Chinese New Year is just around the corner and 2017 heralds the Year of the Rooster. Marking the start of the Chinese lunar calendar, this festival is one of Kuala Lumpur’s most important cultural celebrations and officially lasts 15 days (though only the first two days are public holidays).
This year the official festivities kick off on January 28th but the celebrations do not last for just a day or two. In KL, during the weeks leading up to Chinese New Year, there will be lion and dragon dances, red paper lanterns, fake cherry blossoms and acrobatics in major malls and temples during the weekends, plus you are sure to see a fantastic display of fireworks throughout the city.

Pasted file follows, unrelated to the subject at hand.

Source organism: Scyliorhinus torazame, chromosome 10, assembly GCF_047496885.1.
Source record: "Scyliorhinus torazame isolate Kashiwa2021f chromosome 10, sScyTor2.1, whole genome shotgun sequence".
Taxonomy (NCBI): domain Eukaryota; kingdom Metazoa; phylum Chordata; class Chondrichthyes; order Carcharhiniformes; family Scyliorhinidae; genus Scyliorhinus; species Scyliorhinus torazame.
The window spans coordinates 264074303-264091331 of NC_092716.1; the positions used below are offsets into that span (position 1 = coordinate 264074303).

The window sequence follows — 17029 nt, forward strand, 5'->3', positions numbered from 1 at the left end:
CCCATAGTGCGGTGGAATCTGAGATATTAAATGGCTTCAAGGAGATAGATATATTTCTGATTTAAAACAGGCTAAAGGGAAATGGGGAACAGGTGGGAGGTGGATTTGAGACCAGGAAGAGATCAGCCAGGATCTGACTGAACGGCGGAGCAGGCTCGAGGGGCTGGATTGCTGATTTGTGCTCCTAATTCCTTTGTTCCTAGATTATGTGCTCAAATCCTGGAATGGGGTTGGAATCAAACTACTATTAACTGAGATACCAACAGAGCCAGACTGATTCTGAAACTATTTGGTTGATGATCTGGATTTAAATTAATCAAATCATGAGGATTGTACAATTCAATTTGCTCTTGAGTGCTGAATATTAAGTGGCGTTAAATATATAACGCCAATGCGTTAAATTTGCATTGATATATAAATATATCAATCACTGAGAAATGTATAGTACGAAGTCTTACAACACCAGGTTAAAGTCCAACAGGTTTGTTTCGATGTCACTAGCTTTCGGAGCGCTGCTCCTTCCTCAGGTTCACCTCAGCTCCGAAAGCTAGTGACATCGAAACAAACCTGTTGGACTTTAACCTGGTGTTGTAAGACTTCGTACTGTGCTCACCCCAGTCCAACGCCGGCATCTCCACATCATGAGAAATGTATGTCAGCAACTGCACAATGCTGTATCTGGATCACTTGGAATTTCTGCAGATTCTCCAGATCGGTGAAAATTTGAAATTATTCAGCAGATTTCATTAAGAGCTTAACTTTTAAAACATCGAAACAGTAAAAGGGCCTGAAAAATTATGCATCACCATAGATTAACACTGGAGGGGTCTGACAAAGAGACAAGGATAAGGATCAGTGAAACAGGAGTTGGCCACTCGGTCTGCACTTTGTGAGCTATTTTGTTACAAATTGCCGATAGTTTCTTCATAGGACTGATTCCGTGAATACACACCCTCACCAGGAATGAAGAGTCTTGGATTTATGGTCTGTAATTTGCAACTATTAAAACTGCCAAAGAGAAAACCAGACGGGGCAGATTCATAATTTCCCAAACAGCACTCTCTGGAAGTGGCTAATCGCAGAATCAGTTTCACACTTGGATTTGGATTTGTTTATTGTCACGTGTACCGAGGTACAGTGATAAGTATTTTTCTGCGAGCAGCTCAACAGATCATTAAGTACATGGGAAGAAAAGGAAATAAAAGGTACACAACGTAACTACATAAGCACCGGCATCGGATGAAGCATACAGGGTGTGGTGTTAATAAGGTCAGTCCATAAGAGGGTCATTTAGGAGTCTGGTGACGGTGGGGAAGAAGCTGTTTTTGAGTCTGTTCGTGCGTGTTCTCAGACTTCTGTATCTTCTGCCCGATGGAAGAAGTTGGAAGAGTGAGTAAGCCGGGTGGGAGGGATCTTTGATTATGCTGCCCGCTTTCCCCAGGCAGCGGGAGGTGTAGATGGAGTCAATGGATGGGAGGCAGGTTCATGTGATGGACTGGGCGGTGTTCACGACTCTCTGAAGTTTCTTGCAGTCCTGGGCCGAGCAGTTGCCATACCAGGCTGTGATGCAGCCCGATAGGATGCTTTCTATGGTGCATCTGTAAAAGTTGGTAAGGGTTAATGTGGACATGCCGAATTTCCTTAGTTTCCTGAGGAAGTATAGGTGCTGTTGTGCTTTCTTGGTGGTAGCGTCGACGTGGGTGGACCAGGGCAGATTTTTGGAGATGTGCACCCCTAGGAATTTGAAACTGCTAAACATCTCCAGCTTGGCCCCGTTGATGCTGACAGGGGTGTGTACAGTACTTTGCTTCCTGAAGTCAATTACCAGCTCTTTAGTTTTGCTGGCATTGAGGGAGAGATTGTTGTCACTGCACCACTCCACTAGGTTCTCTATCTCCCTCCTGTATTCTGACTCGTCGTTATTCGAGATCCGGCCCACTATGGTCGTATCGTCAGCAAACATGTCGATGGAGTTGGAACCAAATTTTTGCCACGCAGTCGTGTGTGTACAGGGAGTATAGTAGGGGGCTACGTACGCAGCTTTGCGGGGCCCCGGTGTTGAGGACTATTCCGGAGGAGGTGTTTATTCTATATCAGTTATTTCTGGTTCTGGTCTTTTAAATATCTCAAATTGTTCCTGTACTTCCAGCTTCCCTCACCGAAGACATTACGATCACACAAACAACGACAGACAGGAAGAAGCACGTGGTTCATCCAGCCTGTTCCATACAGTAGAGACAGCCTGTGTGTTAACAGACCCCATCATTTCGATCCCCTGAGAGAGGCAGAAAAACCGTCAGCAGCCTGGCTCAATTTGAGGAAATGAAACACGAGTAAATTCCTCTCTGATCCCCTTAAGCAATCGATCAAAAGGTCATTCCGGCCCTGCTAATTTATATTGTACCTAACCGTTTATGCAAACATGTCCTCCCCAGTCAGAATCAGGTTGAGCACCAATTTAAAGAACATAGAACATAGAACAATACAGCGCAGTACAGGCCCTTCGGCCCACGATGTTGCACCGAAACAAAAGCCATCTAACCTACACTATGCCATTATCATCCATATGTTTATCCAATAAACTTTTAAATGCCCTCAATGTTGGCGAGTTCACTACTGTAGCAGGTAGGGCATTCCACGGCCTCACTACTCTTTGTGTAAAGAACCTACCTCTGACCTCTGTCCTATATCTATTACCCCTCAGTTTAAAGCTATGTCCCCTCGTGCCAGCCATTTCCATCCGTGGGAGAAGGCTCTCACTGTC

According to legend, on the first day of the New Year Chinese villagers used to be terrorised by a mythical creature called Nian; to ward him off they used loud sounds and the colour red. That is why today celebrants use plenty of red décor and firecrackers feature prominently during the celebrations.
Familial customs for Chinese New Year include cleaning the house to ‘sweep away the bad luck’, giving ang pows (red envelopes with money inside) to kids and making offerings to ancestors. But you can also see other more public traditions such as clothes shopping (a sign of a fresh start to the New Year) and ‘open houses’ (elaborate parties with family and friends).